I think parents can get quite anxious about wanting to demonstrate that we have taught our kids to share and have manners and be empathic and all the other qualities that are socially desirable in adults. In fact, I have never had the experience of seeing another mom pushing my kids to share with hers (as in the examples from the article I linked to above). Usually I see parents bending over backwards to try to make sure their own children are sharing. And then there are the times when I see other parents standing by and watching, not doing a thing, while their kid forcefully takes something from mine, but that’s a whole different post…

Anyway, I’m kind of rambling now. What was my point? Sharing is good? Let’s teach kids to share without forcing them to be doormats? Don’t let your kid be a bully? Something like that. I don’t have a terribly coherent take-home message, I guess. I just got to thinking after reading that article, so I thought I’d share my thoughts here.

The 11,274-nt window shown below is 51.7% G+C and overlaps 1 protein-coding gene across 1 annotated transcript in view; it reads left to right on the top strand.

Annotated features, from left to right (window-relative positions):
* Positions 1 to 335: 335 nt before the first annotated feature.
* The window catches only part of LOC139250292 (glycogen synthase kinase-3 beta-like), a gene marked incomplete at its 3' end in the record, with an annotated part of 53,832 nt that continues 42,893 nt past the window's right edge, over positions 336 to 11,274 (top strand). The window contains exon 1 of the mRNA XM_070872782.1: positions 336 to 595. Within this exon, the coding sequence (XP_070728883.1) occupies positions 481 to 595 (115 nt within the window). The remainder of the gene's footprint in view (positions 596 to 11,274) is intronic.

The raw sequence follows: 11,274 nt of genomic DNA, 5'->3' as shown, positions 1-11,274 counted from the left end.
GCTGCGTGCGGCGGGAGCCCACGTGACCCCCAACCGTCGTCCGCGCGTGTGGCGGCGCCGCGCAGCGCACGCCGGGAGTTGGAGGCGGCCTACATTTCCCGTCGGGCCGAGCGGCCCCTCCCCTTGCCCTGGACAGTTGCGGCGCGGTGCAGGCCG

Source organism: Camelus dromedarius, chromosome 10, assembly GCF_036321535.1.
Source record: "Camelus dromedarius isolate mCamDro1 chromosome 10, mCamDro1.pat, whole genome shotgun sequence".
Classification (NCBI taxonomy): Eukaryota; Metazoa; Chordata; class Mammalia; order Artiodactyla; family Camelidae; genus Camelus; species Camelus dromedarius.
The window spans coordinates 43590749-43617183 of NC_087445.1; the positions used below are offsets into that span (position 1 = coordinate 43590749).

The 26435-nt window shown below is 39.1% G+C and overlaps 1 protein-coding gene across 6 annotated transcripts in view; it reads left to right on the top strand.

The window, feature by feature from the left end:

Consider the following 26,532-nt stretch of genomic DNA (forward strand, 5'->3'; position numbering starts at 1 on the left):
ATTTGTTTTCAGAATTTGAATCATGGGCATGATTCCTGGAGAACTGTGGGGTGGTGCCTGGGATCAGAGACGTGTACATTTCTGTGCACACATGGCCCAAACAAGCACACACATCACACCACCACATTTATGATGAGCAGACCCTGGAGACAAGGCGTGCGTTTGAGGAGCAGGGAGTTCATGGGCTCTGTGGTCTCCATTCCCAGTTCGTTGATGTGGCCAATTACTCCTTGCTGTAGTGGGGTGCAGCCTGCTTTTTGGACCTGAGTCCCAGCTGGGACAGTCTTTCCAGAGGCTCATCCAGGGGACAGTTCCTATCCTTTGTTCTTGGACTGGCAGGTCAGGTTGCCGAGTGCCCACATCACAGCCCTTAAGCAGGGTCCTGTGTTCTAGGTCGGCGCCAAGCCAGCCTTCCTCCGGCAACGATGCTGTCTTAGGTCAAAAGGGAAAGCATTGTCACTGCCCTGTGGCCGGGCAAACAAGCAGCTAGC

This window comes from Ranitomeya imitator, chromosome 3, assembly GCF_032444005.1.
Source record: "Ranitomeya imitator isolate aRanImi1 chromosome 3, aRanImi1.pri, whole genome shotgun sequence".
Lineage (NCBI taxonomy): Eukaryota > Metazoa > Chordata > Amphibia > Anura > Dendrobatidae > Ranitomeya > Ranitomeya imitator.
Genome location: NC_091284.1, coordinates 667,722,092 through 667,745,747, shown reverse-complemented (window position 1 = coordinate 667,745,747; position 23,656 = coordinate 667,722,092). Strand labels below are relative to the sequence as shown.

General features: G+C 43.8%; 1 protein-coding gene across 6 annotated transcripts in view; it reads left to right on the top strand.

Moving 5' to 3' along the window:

Sorry 🙂



Someday Sisters

We had some serious dress up playing today. Serious as in, they really had to get into character so they took their regular clothes off to be more authentic in their dresses.

Lass was Rapunzel and Miss was Flynn Rider. Miss was directing the play. She selected the dresses for Lass and helped her into each one. Then they’d have a dance, run around through the “kingdom,” and do it all over again.

DSC_0585 DSC_0586

Apparently in their version of Rapunzel, Flynn doesn’t wear a shirt.

DSC_0612 DSC_0614

They were so fun to watch.


My favorite part was watching Miss help Lass get into her dresses.


They are such good friends. I couldn’t help but picture them someday helping each other get ready for big dances, dates, or job interviews, doing each other’s hair, and helping to pick outfits and accessories. All the things sisters do in my imagination. Perhaps they’re more likely to fight over who gets to drive the car and the fact that one is wearing the other’s shirt without asking. I’m sure there will be both of these types of moments, especially when they’re teenagers. I know they will bicker and fight. I hope, and I believe, that they will also be the best and truest of friends. They already are.